59mm long

Bow is left in picture; stern is right






11 April 2015

Solo 1/600 Jet Combat Pt. 4: Movement

Solo 1/600 Jet Combat Pt. 4: Movement


Movement in my homebrew solo jet game Our Space Age Air Force is pretty straightforward.  The order of movement is NOT the same order as established in the Initiative Phase and used during the Energy Management Phase.  Now that each fighter jet has its Altitude and Speed values determined, the order for actual movement depends on Altitude.

The jet with the lowest Altitude must move first and its entire movement is completed before proceeding to the next lowest fighter.  If two or more jets share the same Altitude value then determine first which table-edge indicates direction to the sun.  The jet farthest "down-sun" i.e. looking into the sun (farthest from the sun table-edge) must go first.  If multiple jets at the same Altitude are equally down-sun or the dogfight is at night, resolve ties with a die roll.

A jet must move a number of hexes equal to its speed value.  Fighter jets normally move into the hex directly off their noses but turns may also be attempted.  To attempt a turn roll 3d6 and discard two of the dice.  The dice discarded depends on the fighter's Maneuverability value (described in the first post).  Low Maneuverability fighters must discard the two dice with the highest scores.  Medium Maneuverability fighters must discard the die with the highest value and the die with the lowest value, leaving only the middle value die.  High Maneuverability fighters discard the two dice with the lowest scores.  The remaining die score, whatever the fighter's maneuverability, is compared to its Speed.  If the die value exceeds the Speed, the jet miniature may be rotated one hex-side (60 degrees) clockwise or counterclockwise.  If the turn roll fails to exceed the jet's Speed, the fighter's nose remains pointing at its initial hex-side.

If a jet pilot chose any Hard Turns during the Energy Management Phase, a bonus is applied directly to the roll.  The magnitude of the bonus may be +1 to +3, depending on just how many dice the solo player decides to sacrifice during the Energy Factor roll (see last post).  Note that this bonus is applied to every turn roll during the respective jet's Movement Phase.

Regardless of whether the turn roll is successful or not, the miniature must be moved forward one hex after each turn attempt.  Therefore a jet only has a number of turn attempts equal to its Speed.  Aerobatic maneuvers provide an exception to this rule allowing jets to turn two or three hex-sides before proceeding forward; aerobatics are covered in a future post.

And that's all there is to the Movement Phase.  The turn rolls may seem like a lot of dice rolling but I've found it leads to suspenseful solo play.

03 April 2015

Solo 1/600 Jet Game Pt. 3: Energy Management

Wow, work has been busy recently, leaving me no time for leisure.  Well, a little but that time goes to the wife, dog, and sculpting.  Subsequently these posts about my solitaire jet game have been lagging.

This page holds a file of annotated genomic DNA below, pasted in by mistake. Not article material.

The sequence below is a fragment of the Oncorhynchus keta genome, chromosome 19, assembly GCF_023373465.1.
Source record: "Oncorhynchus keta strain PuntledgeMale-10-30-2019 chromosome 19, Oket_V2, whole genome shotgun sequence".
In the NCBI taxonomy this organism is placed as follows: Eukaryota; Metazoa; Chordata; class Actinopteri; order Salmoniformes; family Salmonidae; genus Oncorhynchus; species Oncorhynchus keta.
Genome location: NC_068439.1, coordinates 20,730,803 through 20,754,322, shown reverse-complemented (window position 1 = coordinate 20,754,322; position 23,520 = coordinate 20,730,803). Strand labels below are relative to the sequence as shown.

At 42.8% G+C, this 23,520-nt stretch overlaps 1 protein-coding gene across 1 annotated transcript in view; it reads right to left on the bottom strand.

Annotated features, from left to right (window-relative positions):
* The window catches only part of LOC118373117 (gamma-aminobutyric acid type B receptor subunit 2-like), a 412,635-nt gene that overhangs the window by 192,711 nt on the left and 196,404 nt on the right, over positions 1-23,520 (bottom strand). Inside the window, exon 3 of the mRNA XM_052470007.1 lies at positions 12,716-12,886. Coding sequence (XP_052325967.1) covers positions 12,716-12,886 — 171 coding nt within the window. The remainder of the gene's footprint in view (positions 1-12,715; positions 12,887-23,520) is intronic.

OK, so after the Initiative order has been determined (see last post), it's time to make decisions that will affect how each fighter uses its potential and kinetic energy.

Starting with the lowest Initiative fighter jet, decide how many Hard Maneuvers it will perform during the later Movement Phase.  The maximum number of Hard Maneuvers is 3, and the minimum is 0.  Three different Hard Maneuvers exist: Hard Turn, Jink, and Aim.  Looking at the unit cards in the first post, notice that there are boxes to check off.  I use this method to remember which Hard Maneuvers were selected.  Also note that there are three boxes labeled "Turn" for the Hard Turn maneuver.  A fighter can only choose to either Jink or not Jink, to Aim or not Aim, but Hard Turn can be selected up to three times with cumulative effects.  Hard Turn reflects the aggressiveness of turning for all banks this game-turn and provides a bonus during the Movement Phase; the number of Hard Turn maneuvers chosen indicates the size of the bonus and not the number of turns that will be performed later.  The Hard Maneuvers limit however is still three total.  Therefore, a jet pilot can choose for example to perform Hard Turn x2 plus Aim, for a total of three maneuvers.  Most of the time however less than three or even no Hard Maneuvers are selected.  Why?  Hard Maneuvers bleed speed, and speed is life.  The Energy Roll takes this into account as well as providing a random factor for solo play.

Once the lowest Initiative fighter decides on its Hard Maneuvers (if any), the solo player then makes an Energy Roll for that aircraft.  The roll consists of anywhere from 3 to 5 six-sided dice.  The "normal" Energy Roll is 5d6, but one die is lost for every Hard Maneuver chosen.  Thus if an aircraft decided to Jink and Hard Turn (x1), it is performing two Hard Maneuvers and gets only 3d6 for its Energy Roll.  After the dice are rolled, two dice are always discarded due to altitude effects.  The two dice discarded due to altitude effects depends on the aircraft's starting Altitude.  If the fighter is at Altitude 1 through 3, the two dice with the lowest scores are discarded.  A fighter at Altitude 4 through 6 discards the highest die and the lowest die.  Finally, a fighter at Altitude 6 through 9 discards the highest two dice.

After discarding dice due to altitude effects, the remaining dice are considered.  For each die with a score above the fighter's Energy Factor (1 through 5), the aircraft Speed is increased by 1.  Speed increases earned via this dice roll reflect a positive change in both kinetic and potential energy; therefore  any Speed increase due to this roll may (temporarily) take the aircraft speed above the aircraft's maximum.